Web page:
Найдите свой следующий любимый книге

Станьте участником сегодня и читайте бесплатно в течение 30 дней
Belly of Fire

Belly of Fire

Автором Shafinaaz Hassim

Читать отрывок

Belly of Fire

Автором Shafinaaz Hassim

Длина:
135 pages
1 hour
Издатель:
Издано:
Mar 17, 2011
Формат:
Книге

Описание

‘Not only is your story worth telling, but it can be told in words so painstakingly eloquent that it becomes a song.’ – Gloria Naylor

We often configure our lives with a fine veneer of glossing over the facts. Truth, as they say, is stranger than fiction. We’re obsessed with glorifying our telling of the truth, and in so doing, the presentation of ourselves. In this way, there is to be found more truth in fiction. Fiction becomes the perfect vehicle for exploring the nitty-gritty narratives that swirl around us, especially in an effort to make sense of the spaces within which we might find ourselves trapped, disillusioned, powerless or having found a glint of opportunity.
Belly of Fire is a metaphor for the anxiety and fear that we hold within ourselves; the voices of those who are dis-empowered by racism, poverty, war and gendered abuse, voices that remain silenced, are housed as fire in our bellies.
The stories in this collection grapple with real, everyday issues that face ordinary people. The poetry interspersed between them reveals emotions that arise from dealing with these issues, reflecting on them, using them to rebel or act out against the pressures that try to silence us.
The results: seven reflective, compelling stories intertwined with no fewer than twelve contemporary poems that bring out the essence of the themes developed in the narratives.
Some stories may be inspired by or are reflective of personal and shared histories; the reading and re-reading of these narratives validate the reflective opportunities and learning that life presents to us as individuals.

Издатель:
Издано:
Mar 17, 2011
Формат:
Книге

Об авторе

Shafinaaz Hassim is the author of 'Daughters are Diamonds: Honour, Shame and Seclusion - A South African Perspective' (2007) and Memoirs For Kimya (2009). She's also the editor of 'Belly of Fire' (2011) part of the Anthologies for Social Change series. Her recent publication, 'SoPhia' (2012) a novel on domestic violence, has received great acclaim. She has lectured in Sociology at UKZN in Durban, and at the University of the Witwatersrand in Johannesburg, SA.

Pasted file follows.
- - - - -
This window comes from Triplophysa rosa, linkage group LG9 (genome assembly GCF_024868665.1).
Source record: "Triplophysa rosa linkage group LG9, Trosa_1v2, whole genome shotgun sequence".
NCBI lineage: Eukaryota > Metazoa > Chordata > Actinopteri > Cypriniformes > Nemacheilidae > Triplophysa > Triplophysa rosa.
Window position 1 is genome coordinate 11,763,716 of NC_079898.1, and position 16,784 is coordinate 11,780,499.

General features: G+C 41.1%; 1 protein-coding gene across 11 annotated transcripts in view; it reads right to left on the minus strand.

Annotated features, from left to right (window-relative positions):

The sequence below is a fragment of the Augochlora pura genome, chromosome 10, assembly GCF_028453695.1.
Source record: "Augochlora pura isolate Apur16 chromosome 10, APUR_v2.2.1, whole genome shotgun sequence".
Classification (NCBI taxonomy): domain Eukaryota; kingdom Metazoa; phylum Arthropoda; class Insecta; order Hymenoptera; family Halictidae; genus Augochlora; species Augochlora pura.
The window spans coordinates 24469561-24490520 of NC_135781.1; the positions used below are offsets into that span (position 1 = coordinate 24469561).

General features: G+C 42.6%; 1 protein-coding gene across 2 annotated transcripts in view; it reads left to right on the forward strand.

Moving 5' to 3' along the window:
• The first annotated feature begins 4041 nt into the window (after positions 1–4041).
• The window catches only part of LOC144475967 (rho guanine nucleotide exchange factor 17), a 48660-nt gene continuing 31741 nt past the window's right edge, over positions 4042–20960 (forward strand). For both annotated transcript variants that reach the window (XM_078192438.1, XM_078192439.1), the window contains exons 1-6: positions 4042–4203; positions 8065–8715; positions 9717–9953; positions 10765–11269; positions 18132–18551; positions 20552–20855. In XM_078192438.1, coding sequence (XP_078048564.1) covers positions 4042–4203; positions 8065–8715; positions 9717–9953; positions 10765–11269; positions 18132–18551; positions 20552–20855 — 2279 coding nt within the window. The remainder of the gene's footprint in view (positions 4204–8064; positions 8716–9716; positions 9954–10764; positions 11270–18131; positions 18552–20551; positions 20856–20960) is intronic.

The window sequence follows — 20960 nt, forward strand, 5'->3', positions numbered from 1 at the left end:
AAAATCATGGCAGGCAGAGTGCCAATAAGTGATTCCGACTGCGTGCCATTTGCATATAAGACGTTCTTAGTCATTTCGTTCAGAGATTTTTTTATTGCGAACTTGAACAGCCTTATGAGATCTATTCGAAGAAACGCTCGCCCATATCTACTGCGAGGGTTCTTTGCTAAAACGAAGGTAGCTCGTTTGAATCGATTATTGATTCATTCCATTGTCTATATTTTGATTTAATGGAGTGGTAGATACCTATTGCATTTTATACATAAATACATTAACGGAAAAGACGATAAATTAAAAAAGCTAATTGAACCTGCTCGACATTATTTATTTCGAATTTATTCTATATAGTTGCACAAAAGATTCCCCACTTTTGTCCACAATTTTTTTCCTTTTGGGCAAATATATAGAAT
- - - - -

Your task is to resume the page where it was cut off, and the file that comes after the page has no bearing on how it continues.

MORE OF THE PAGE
Связано с Belly of Fire

Похоже на «Книги»
Похожие статьи

Предварительный просмотр книги

Belly of Fire - Shafinaaz Hassim

Belly of Fire

An Anthology of Hope, Forgiveness,

Redemption and Reawakening

Compiled by

Shafinaaz Hassim

Copyright 2011 © WordFire Press

SMASHWORDS EDITION

The moral right of the publisher as well as

each individual author has been asserted.

Editing: Shafinaaz Hassim

Proofreading: Louis Greenberg

Cover Design: Nielfa Cassiem-Carelse

eBook Published by Wordfire Press, SA @ Smashwords

This ebook is licensed for your personal enjoyment only.

This ebook may not be re-sold or given away to other people.

If you would like to share this book with another person,

please purchase an additional copy for each recipient.

If you’re reading this book and did not purchase it, or it was not purchased for your use only, then please return to Smashwords.com and purchase your own copy.

Thank you for respecting the hard work of these authors.

Contents

Foreword: Shafinaaz Hassim

Use the Shard to Build a Window – Luqmaan Rawoot

Candlelight Dreams – Lubna Nadvi

Girl-Child – Gulshan Khan

When Children Scream – Julekha Kalla

A Million Waves to Wish On – Quraisha Dawood

The Stench of Prejudice – Afzal Moolla

Roots of an Oak Tree – Ori Prakash Luke Ben-Zeev

What Once Was the Sun – Mohammed Hashem

Someday I Will Write – Shafinaaz Hassim

Nirvana – Dia Tauqir

Kabhi … – Lubna Nadvi

Sometimes … – Lubna Nadvi

Land of Betrayal – Nazia Peer

I Am Hate – Camillo Mubarak Zimba

To Be More Like Me – Shafinaaz Hassim

A Way to Be Born – Tasneem Ahmed Basha

Escaping Decay – Sana Ebrahim

Whispers of Freedom – Rassool Jibraeel Snyman

Diary of a First Wife – Shafinaaz Hassim

Glossary

Contributors

Acknowledgements

Foreword

Not only is your story worth telling, but it can be told in words so painstakingly eloquent that it becomes a song.’ – Gloria Naylor

We often configure our lives with a fine veneer of glossing over the facts. Truth, as they say, is stranger than fiction. We’re obsessed with glorifying our telling of the truth, and in so doing, the presentation of ourselves. In this way, there is to be found more truth in fiction. Fiction becomes the perfect vehicle for exploring the nitty-gritty narratives that swirl around us, especially in an effort to make sense of the spaces within which we might find ourselves trapped, disillusioned, powerless or having found a glint of opportunity.

Belly of Fire is a metaphor for the anxiety and fear that we hold within ourselves; the voices of those who are disempowered by racism, poverty, war and gendered abuse, voices that remain silenced, are housed as fire in our bellies.

The stories in this collection grapple with real, everyday issues that face ordinary people. The poetry interspersed between them reveals emotions that arise from dealing with these issues, reflecting on them, using them to rebel or act out against the pressures that try to silence us.

Lubna Nadvi’s story, ‘Candlelight Dreams’, places shack fires in KwaZulu-Natal at centre-stage against a secondary plot of personal struggle.

‘When Children Scream’ unravels a series of nightmares in therapy by a young woman who discovers that she was abused as a child. Julekha Kalla’s story explores what this might mean for her adult life.